It’s the last day of May and Mental Health Awareness Month, so I decided that I wanted to do something special. Today, I have Andrea Kassteen as a guest sharing her story on sexual assault, the effect it had on her mental health, and how to go from letting it control you to getting your voice back. If you are a victim of sexual assault, please know that you’re not alone. Without further ado, here’s Andrea with her story.
*Trigger warning: sexual assault and self-harm*
As a victim of sexual assault, I’ve been plagued with depression. Days without a shower. Nights without sleep. Hours of endless crying mixed with anger. Bouts of self-harm. Fear and anxiety kept me uncomfortable in my own skin. There were episodes of being horrifyingly alone in a crowded room.
Realizing that you need help to get to the other side of this will be the greatest gift that you give to yourself. Working on this alone can set you up for a breakdown, depression, anger, and rage. There needs to be a person that can guide you to the other side.
Over the years I’ve gotten help to heal the wounds to my heart, to my spirit, and to my soul. Writing letters to my abuser definitely helped me get to the other side of the pain. I was able to express my anger, fear, and my rage. Sadness was filled within my heart. Then, I started taking back my power. I was able to bring my voice to the event. I was able to express my side of what happened. I wasn’t just the powerless kid on the other end receiving the abuse, the hurt, and the trauma. A trauma that would penetrate every area of my life.
Another thing that I did to heal and recover was to give my abuser a name. Too many times we say “our attacker”, “our abuser”, “that person”, or “that man/woman”. However, when we give them a name it humanizes them as opposed to making them a monster or some ominous creature, and it almost puts them on the same level as us. This empowers us to get to the other side of healing. We cannot defeat a monster, but we can defeat another person and diminish the power they have over us.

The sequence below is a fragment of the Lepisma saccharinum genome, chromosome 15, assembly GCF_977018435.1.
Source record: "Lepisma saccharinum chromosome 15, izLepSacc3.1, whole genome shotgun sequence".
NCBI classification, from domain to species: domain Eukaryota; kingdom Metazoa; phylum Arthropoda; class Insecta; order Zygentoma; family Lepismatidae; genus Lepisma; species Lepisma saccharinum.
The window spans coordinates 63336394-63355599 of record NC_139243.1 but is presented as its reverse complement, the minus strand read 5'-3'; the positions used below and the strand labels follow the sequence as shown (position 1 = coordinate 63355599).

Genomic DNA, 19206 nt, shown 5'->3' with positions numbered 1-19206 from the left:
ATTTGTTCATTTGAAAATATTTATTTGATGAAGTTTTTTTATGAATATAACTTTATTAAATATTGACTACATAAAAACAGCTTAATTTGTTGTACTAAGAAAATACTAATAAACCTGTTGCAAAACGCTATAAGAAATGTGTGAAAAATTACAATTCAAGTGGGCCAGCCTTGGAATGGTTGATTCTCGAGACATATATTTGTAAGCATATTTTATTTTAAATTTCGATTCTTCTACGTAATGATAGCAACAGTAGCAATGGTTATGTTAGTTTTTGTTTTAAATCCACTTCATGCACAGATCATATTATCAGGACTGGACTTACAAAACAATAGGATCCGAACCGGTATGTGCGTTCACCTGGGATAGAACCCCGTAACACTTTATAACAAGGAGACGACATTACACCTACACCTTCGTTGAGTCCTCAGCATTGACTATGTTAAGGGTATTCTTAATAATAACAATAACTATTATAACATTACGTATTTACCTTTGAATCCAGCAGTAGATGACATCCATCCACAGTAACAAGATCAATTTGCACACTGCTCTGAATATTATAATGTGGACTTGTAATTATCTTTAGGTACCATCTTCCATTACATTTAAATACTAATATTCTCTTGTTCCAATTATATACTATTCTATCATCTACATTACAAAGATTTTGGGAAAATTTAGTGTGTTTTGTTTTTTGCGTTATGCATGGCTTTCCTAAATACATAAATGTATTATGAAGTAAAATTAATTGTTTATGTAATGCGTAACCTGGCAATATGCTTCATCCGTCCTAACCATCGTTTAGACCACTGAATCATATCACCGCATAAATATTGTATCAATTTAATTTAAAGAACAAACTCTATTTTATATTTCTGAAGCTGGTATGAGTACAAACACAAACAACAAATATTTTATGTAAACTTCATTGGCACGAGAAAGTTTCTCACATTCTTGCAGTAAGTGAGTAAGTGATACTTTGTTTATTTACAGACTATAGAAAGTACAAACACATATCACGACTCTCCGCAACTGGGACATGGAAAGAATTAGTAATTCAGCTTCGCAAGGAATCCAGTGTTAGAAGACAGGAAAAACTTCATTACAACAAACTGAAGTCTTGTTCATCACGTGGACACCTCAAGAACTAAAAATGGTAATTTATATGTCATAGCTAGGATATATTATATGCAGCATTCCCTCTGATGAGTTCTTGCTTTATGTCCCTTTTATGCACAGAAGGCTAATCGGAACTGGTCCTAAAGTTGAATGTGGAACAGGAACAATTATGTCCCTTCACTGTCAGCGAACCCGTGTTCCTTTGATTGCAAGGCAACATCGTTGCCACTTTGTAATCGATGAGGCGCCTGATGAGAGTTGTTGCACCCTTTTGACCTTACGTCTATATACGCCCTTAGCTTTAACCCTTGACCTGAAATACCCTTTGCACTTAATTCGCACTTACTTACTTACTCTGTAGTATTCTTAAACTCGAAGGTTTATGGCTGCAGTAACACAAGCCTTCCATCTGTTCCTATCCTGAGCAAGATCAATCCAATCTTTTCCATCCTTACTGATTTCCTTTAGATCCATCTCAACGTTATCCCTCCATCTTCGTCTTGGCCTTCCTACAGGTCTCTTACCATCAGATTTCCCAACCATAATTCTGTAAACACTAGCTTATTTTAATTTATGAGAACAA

Another way to recover is by acknowledging that the sexual assault or abuse was merely an event in our lives. It doesn’t have to consume our entire existence or be the sum of our being. It truly is just a moment in time. This takes the power away from what happened. It removes the sting out of the event and makes it less powerful, less traumatic, and less awful. You will be able to categorize it and put it in its place to deal with it and let it go. You won’t forget you have not had a lobotomy, but you’ll be able to recognize it for the microcosm in time and that it’s due to a certain reflection. When we give it the timeframe that it’s due, we’re able to let it go just like you would a divorce or a broken friendship. These things don’t take up every moment of your day. It is the same principle.
The greatest form of healing will come when we can forgive ourselves because so many times, we do not realize that we have somehow blamed ourselves. We ask ourselves “What was I wearing?”, “Was I drunk?”, “Did I lead them on?” or “Did I send mixed signals?” No means no. You must forgive yourself. I implore you, do not take responsibility for someone else’s horrific and criminal behavior because there’s nothing you did to bring this about. There isn’t anything you could’ve done to change this from happening. Do not carry this burden because it isn’t yours. It’s your responsibility to heal and to recover.
Another very important way to heal and recover is to report it. Tell school officials, local authorities, or a trusted family member. As a survivor of sexual assault, I’m emotionally well. My mental health was my priority, which allowed me to seek help and live my life out loud. The fear and shame that covered me like a comfortable blanket are gone. Today, I’m covered in a zest for life by turning my horrific experiences into catapulting events into wellness… not just for me but for the masses.
About Andrea Kassteen
Andrea is a 52-year-old recovering mother who no longer lives in fear and shame. Today, as a Certified Life Coach, she helps others become fierce and comfortable in their own skin. If you would like to contact Andrea, please take a look at her contact information below.
- Website: onewordcoach.com
- Email: firstname.lastname@example.org